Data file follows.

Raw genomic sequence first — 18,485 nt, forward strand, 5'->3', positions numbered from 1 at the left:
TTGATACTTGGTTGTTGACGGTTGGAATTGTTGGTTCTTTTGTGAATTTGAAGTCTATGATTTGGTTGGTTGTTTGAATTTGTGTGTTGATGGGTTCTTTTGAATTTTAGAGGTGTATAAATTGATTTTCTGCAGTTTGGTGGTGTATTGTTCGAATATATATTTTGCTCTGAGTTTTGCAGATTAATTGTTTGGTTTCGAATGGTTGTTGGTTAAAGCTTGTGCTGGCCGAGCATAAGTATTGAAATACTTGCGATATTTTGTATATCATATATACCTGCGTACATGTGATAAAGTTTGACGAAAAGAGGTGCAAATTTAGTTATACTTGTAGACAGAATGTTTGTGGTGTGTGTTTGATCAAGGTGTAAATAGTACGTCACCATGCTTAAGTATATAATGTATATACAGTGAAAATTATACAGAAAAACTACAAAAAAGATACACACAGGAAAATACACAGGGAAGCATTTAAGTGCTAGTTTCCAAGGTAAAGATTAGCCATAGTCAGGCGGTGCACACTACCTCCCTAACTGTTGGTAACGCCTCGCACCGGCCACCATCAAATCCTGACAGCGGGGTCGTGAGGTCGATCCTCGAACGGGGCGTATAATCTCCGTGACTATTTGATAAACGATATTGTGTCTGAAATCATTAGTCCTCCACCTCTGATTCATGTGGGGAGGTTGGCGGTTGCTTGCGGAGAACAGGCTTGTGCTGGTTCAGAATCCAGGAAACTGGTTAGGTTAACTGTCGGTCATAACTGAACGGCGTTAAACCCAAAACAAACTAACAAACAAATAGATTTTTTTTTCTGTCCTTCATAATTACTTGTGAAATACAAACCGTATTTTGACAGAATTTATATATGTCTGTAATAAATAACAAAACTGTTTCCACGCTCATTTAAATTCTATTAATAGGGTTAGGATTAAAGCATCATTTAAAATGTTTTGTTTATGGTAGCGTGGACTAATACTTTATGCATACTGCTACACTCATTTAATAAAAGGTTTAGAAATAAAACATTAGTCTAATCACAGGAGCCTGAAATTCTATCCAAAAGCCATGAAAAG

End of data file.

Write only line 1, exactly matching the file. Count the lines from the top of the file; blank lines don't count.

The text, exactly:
Raw genomic sequence first — 18,485 nt, forward strand, 5'->3', positions numbered from 1 at the left: